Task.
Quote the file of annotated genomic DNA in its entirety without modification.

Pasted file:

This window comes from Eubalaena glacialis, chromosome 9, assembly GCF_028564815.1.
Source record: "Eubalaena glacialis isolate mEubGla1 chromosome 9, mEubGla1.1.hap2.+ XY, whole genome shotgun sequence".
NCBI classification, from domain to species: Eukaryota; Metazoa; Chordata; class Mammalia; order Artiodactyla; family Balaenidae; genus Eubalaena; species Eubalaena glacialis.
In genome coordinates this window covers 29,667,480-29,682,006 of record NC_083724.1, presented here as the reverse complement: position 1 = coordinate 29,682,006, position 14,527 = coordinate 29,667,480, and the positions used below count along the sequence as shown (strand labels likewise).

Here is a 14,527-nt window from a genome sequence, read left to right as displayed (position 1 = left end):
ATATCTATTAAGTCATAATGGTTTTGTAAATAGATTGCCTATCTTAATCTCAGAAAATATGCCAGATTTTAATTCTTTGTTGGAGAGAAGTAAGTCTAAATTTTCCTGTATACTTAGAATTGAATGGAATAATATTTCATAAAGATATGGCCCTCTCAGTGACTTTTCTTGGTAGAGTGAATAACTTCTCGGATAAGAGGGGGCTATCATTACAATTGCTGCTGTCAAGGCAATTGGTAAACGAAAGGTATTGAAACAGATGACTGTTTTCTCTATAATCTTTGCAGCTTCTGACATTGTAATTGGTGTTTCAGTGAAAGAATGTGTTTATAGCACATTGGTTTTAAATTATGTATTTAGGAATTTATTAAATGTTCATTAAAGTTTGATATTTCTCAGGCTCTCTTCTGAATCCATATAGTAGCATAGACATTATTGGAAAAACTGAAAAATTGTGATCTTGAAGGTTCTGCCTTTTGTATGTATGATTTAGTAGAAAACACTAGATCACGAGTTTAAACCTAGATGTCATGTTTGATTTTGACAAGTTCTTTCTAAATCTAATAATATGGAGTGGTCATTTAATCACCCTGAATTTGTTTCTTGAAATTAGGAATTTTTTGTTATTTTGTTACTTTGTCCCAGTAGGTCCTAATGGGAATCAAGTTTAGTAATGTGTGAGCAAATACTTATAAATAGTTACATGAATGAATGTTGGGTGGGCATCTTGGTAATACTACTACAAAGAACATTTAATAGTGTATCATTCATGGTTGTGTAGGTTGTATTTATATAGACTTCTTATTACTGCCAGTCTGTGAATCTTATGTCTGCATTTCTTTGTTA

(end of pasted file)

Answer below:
This window comes from Eubalaena glacialis, chromosome 9, assembly GCF_028564815.1.
Source record: "Eubalaena glacialis isolate mEubGla1 chromosome 9, mEubGla1.1.hap2.+ XY, whole genome shotgun sequence".
NCBI classification, from domain to species: Eukaryota; Metazoa; Chordata; class Mammalia; order Artiodactyla; family Balaenidae; genus Eubalaena; species Eubalaena glacialis.
In genome coordinates this window covers 29,667,480-29,682,006 of record NC_083724.1, presented here as the reverse complement: position 1 = coordinate 29,682,006, position 14,527 = coordinate 29,667,480, and the positions used below count along the sequence as shown (strand labels likewise).

Here is a 14,527-nt window from a genome sequence, read left to right as displayed (position 1 = left end):
ATATCTATTAAGTCATAATGGTTTTGTAAATAGATTGCCTATCTTAATCTCAGAAAATATGCCAGATTTTAATTCTTTGTTGGAGAGAAGTAAGTCTAAATTTTCCTGTATACTTAGAATTGAATGGAATAATATTTCATAAAGATATGGCCCTCTCAGTGACTTTTCTTGGTAGAGTGAATAACTTCTCGGATAAGAGGGGGCTATCATTACAATTGCTGCTGTCAAGGCAATTGGTAAACGAAAGGTATTGAAACAGATGACTGTTTTCTCTATAATCTTTGCAGCTTCTGACATTGTAATTGGTGTTTCAGTGAAAGAATGTGTTTATAGCACATTGGTTTTAAATTATGTATTTAGGAATTTATTAAATGTTCATTAAAGTTTGATATTTCTCAGGCTCTCTTCTGAATCCATATAGTAGCATAGACATTATTGGAAAAACTGAAAAATTGTGATCTTGAAGGTTCTGCCTTTTGTATGTATGATTTAGTAGAAAACACTAGATCACGAGTTTAAACCTAGATGTCATGTTTGATTTTGACAAGTTCTTTCTAAATCTAATAATATGGAGTGGTCATTTAATCACCCTGAATTTGTTTCTTGAAATTAGGAATTTTTTGTTATTTTGTTACTTTGTCCCAGTAGGTCCTAATGGGAATCAAGTTTAGTAATGTGTGAGCAAATACTTATAAATAGTTACATGAATGAATGTTGGGTGGGCATCTTGGTAATACTACTACAAAGAACATTTAATAGTGTATCATTCATGGTTGTGTAGGTTGTATTTATATAGACTTCTTATTACTGCCAGTCTGTGAATCTTATGTCTGCATTTCTTTGTTA